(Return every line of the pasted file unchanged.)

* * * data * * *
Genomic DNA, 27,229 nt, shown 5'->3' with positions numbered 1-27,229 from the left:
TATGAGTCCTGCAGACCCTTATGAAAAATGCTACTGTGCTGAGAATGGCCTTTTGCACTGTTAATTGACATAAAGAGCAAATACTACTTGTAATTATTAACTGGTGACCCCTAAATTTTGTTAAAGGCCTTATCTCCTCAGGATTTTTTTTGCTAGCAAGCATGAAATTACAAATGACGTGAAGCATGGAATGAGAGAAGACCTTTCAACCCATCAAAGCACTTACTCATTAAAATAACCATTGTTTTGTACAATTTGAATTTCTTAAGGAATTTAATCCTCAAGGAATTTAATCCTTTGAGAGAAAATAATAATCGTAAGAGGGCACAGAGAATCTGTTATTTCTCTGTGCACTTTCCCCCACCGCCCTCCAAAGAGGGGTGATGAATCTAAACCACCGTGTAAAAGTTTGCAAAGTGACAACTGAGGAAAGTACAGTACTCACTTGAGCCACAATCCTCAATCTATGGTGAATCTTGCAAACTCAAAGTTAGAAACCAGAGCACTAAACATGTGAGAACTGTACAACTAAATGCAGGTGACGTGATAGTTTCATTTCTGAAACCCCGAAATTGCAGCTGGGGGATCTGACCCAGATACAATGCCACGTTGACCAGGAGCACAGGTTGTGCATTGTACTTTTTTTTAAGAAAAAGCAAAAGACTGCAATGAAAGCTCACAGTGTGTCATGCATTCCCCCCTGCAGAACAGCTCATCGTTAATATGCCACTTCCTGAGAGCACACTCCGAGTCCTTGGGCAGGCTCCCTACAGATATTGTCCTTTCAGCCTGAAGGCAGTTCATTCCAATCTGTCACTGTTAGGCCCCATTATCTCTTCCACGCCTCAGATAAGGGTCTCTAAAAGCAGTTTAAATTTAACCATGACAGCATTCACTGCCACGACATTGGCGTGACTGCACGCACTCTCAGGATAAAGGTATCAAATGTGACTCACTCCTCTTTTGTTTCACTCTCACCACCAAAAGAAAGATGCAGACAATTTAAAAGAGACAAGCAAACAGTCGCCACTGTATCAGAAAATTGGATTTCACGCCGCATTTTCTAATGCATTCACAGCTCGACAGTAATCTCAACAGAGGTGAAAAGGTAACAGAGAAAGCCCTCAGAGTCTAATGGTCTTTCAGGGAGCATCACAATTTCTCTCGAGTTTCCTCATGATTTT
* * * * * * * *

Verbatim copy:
Genomic DNA, 27,229 nt, shown 5'->3' with positions numbered 1-27,229 from the left:
TATGAGTCCTGCAGACCCTTATGAAAAATGCTACTGTGCTGAGAATGGCCTTTTGCACTGTTAATTGACATAAAGAGCAAATACTACTTGTAATTATTAACTGGTGACCCCTAAATTTTGTTAAAGGCCTTATCTCCTCAGGATTTTTTTTGCTAGCAAGCATGAAATTACAAATGACGTGAAGCATGGAATGAGAGAAGACCTTTCAACCCATCAAAGCACTTACTCATTAAAATAACCATTGTTTTGTACAATTTGAATTTCTTAAGGAATTTAATCCTCAAGGAATTTAATCCTTTGAGAGAAAATAATAATCGTAAGAGGGCACAGAGAATCTGTTATTTCTCTGTGCACTTTCCCCCACCGCCCTCCAAAGAGGGGTGATGAATCTAAACCACCGTGTAAAAGTTTGCAAAGTGACAACTGAGGAAAGTACAGTACTCACTTGAGCCACAATCCTCAATCTATGGTGAATCTTGCAAACTCAAAGTTAGAAACCAGAGCACTAAACATGTGAGAACTGTACAACTAAATGCAGGTGACGTGATAGTTTCATTTCTGAAACCCCGAAATTGCAGCTGGGGGATCTGACCCAGATACAATGCCACGTTGACCAGGAGCACAGGTTGTGCATTGTACTTTTTTTTAAGAAAAAGCAAAAGACTGCAATGAAAGCTCACAGTGTGTCATGCATTCCCCCCTGCAGAACAGCTCATCGTTAATATGCCACTTCCTGAGAGCACACTCCGAGTCCTTGGGCAGGCTCCCTACAGATATTGTCCTTTCAGCCTGAAGGCAGTTCATTCCAATCTGTCACTGTTAGGCCCCATTATCTCTTCCACGCCTCAGATAAGGGTCTCTAAAAGCAGTTTAAATTTAACCATGACAGCATTCACTGCCACGACATTGGCGTGACTGCACGCACTCTCAGGATAAAGGTATCAAATGTGACTCACTCCTCTTTTGTTTCACTCTCACCACCAAAAGAAAGATGCAGACAATTTAAAAGAGACAAGCAAACAGTCGCCACTGTATCAGAAAATTGGATTTCACGCCGCATTTTCTAATGCATTCACAGCTCGACAGTAATCTCAACAGAGGTGAAAAGGTAACAGAGAAAGCCCTCAGAGTCTAATGGTCTTTCAGGGAGCATCACAATTTCTCTCGAGTTTCCTCATGATTTT